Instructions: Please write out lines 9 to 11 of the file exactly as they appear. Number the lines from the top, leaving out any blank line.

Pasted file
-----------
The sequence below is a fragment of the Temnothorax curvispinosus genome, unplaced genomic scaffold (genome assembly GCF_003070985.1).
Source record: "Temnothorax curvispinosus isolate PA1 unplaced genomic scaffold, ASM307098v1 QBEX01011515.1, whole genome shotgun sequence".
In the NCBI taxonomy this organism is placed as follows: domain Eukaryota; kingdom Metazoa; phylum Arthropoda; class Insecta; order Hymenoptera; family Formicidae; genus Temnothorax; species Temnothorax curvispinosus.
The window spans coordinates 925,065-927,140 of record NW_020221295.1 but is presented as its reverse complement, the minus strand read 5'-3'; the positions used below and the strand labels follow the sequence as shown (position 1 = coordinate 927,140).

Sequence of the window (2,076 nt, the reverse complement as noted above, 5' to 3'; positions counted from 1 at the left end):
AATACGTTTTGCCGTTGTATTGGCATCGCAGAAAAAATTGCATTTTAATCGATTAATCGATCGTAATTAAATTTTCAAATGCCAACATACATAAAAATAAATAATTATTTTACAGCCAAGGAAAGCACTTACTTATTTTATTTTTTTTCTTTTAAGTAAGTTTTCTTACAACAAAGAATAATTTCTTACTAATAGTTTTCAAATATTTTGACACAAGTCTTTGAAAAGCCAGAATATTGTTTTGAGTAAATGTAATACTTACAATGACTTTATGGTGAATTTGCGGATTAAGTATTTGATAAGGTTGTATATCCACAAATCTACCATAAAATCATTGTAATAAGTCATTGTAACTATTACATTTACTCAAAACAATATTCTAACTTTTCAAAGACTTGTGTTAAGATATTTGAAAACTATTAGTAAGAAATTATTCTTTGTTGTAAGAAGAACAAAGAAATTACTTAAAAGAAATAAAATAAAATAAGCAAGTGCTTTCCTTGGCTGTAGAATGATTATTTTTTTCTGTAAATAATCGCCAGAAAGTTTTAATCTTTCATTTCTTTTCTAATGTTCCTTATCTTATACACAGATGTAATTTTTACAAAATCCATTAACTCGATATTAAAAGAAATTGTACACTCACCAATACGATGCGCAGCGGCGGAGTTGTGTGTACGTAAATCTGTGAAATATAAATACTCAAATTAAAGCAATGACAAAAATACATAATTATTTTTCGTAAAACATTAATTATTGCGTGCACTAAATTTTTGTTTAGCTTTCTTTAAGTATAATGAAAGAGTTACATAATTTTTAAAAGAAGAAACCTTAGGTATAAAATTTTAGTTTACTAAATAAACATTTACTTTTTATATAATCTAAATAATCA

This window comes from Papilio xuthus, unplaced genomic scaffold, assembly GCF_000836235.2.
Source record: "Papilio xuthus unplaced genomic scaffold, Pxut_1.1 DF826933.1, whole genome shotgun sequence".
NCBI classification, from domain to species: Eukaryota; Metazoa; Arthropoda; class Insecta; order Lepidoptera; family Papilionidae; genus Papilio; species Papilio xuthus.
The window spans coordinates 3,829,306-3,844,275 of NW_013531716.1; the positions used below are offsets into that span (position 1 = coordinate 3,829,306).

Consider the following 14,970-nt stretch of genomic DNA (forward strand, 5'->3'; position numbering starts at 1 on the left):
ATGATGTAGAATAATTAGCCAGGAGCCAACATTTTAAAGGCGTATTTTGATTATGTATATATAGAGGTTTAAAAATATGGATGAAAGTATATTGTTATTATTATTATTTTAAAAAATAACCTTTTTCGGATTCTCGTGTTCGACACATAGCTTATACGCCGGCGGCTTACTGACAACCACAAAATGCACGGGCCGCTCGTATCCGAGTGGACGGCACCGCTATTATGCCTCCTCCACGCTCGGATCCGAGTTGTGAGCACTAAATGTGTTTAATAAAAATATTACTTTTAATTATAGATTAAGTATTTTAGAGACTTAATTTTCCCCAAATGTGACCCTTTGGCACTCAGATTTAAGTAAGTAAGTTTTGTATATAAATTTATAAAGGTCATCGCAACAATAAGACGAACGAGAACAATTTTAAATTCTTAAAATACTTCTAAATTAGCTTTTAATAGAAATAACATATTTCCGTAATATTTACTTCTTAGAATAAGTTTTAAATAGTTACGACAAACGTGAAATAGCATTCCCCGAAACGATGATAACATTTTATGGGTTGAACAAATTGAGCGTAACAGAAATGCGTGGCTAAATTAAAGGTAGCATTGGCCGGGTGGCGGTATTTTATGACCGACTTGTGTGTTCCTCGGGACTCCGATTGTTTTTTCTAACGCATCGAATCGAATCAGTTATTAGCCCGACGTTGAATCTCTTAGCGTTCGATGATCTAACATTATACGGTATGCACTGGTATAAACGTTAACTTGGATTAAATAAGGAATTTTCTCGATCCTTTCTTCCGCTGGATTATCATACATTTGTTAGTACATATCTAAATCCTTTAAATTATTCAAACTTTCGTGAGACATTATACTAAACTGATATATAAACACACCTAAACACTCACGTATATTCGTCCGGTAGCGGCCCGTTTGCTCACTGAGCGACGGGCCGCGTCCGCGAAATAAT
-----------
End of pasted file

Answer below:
NCBI classification, from domain to species: Eukaryota; Metazoa; Arthropoda; class Insecta; order Lepidoptera; family Papilionidae; genus Papilio; species Papilio xuthus.
The window spans coordinates 3,829,306-3,844,275 of NW_013531716.1; the positions used below are offsets into that span (position 1 = coordinate 3,829,306).

Consider the following 14,970-nt stretch of genomic DNA (forward strand, 5'->3'; position numbering starts at 1 on the left):